Rob Reviews "Dark Phoenix"
I have officially given up on the naming conventions for all things Marvel movies. “Civil War,” “Infinity War,” “Age of Ultron,” “Days of Future Past,” and now “Dark Phoenix” have now forced me to not trust the material they are alleging to in the comic book world. Sure, they have fancy names, but to try to tie them to the stories they are named after are interpreted loosely at best. The latter of those titles is what we are dealing with here as the Fox Marvel deal comes to a close.
After the events of “X-Men: Apocalypse” (I guess), this film focuses on Jean Grey (Sophie Turner), who from a young age knows that she is different. The story itself takes place in 1992 as the world is changing and so are the roles of mutants in the world. Professor Charles Xavier (James McAvoy) and his X-Men have worked hard to create a society that accepts people with powers as allies and not enemies, and during a rescue mission of some astronauts that requires all of their powers, Grey ends up absorbing what the team thinks is a solar flare, but turns out to be so much more. With an alien race hot on the trail of the power it has given her, Jean confronts her past, her present, and her future all at one time.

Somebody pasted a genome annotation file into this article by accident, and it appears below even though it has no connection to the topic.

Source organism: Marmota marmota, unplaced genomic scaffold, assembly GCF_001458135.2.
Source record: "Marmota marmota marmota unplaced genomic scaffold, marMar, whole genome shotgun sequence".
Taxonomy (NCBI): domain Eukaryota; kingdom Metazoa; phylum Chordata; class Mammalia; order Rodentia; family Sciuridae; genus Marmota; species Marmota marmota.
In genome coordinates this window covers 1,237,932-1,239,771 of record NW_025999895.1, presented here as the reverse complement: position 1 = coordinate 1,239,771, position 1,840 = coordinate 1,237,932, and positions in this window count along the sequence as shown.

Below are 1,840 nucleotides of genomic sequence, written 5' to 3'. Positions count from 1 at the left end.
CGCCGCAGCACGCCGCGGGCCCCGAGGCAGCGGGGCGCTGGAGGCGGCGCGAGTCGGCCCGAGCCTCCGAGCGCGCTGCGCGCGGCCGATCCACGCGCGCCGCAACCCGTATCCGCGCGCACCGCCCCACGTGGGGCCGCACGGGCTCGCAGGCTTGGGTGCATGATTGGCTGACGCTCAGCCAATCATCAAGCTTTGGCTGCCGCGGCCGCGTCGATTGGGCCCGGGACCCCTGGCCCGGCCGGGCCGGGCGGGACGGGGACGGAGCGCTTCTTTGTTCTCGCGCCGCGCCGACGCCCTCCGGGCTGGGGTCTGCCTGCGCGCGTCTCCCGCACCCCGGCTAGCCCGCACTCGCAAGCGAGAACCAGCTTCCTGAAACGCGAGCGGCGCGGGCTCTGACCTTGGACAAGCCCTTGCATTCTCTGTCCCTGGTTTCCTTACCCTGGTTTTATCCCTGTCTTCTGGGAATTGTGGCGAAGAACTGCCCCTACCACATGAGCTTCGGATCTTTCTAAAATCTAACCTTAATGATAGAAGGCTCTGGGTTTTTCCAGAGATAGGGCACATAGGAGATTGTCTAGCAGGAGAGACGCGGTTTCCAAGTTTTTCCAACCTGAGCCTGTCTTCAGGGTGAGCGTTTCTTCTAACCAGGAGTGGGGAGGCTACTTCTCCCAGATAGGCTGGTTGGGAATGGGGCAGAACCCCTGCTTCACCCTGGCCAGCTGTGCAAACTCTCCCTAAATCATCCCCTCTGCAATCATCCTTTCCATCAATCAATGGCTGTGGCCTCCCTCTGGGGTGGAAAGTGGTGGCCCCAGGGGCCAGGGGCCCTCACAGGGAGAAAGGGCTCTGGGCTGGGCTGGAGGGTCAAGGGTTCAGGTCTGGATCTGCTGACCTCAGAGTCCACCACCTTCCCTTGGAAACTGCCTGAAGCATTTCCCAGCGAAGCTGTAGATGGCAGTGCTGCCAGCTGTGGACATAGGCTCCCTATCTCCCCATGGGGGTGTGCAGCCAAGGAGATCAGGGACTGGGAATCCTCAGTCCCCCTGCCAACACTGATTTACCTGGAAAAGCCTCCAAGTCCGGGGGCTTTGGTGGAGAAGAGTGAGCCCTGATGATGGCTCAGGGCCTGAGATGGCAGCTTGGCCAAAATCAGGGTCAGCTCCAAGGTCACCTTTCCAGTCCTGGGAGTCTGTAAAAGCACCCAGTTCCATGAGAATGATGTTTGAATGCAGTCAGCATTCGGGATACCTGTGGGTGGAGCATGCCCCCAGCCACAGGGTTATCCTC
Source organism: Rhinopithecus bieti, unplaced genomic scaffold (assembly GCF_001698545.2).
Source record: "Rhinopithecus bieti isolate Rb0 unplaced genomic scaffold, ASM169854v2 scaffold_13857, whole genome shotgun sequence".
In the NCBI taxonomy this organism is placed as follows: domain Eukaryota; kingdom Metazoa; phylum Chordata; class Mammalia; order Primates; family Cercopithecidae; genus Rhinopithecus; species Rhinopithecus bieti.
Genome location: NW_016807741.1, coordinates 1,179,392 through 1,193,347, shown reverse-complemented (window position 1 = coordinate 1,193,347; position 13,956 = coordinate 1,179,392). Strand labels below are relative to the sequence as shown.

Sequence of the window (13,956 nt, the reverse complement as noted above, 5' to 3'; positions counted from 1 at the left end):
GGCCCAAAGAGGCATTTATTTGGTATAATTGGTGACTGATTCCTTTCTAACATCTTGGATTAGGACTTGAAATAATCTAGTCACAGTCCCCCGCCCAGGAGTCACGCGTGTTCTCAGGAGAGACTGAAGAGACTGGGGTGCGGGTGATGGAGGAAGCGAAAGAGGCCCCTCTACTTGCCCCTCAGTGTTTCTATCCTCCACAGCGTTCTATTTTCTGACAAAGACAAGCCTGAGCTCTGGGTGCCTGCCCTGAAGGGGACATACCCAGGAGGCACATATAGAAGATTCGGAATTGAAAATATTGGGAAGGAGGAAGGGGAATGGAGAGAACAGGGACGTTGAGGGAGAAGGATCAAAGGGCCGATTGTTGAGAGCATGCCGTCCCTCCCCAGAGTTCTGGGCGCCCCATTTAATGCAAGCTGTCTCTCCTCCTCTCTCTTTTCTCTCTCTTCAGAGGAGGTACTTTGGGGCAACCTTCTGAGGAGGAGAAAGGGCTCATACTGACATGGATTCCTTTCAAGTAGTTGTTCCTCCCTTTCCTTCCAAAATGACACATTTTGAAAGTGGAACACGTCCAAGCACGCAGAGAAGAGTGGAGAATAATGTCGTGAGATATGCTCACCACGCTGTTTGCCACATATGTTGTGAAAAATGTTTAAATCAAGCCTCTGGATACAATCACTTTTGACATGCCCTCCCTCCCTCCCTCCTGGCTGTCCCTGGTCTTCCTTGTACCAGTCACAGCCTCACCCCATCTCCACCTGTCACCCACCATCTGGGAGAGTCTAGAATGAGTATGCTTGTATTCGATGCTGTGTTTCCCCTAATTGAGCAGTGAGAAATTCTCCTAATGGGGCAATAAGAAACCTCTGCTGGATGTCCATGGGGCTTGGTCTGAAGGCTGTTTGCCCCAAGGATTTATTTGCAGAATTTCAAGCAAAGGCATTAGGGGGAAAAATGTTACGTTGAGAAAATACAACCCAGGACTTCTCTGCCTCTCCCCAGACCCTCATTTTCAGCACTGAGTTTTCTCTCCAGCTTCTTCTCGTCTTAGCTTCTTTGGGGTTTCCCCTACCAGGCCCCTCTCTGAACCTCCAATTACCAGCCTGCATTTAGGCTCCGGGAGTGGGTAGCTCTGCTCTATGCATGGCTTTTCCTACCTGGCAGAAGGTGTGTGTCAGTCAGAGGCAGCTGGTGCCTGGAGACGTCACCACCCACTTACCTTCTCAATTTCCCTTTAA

When the reboot of “X-Men” started with “X-Men: First Class,” I was bonkers out of my mind with this fresh take on the legend and characters I have grown up on. It WAS one of those stories that was so far out of continuity that it was almost back in it, but the story itself was so well done and fun that I didn’t even care; I simply left my geek brain at the door and enjoyed it. Going to “Days of Future Past,” I still enjoyed what they did, but it wasn’t really what I was looking for from a story telling standpoint. (Side note: I have not seen “The Rogue Cut,” but I have heard it helps in a way that the “Ultimate Edition” helps “Batman v. Superman: Dawn of Justice”.) “Apocalypse” was nothing short of a disaster on almost every level, but it teased this film in a way that seemed a bit odd in the way that it worked out.
First time director Simon Kinberg (but no stranger to the franchise) brings a visually beautiful film, but it surrounds a script that just kind of seems to just be there. This is one of those strange occurrences where a film that clocks in at under two hours could have been better served to be on par with some of the other Marvel films, even though this was from its old studio. I don’t in any way feel like this was Fox’s “playing to finish” before everything joined the House of Mouse, but it also seems to fit into the trend of mediocre Fox/Marvel films (“Deadpool” notwithstanding). With Master of all things Disney/Marvel Kevin Feige pontificating that this particular franchise will fade into the background for the next few years, that may be the best thing for it.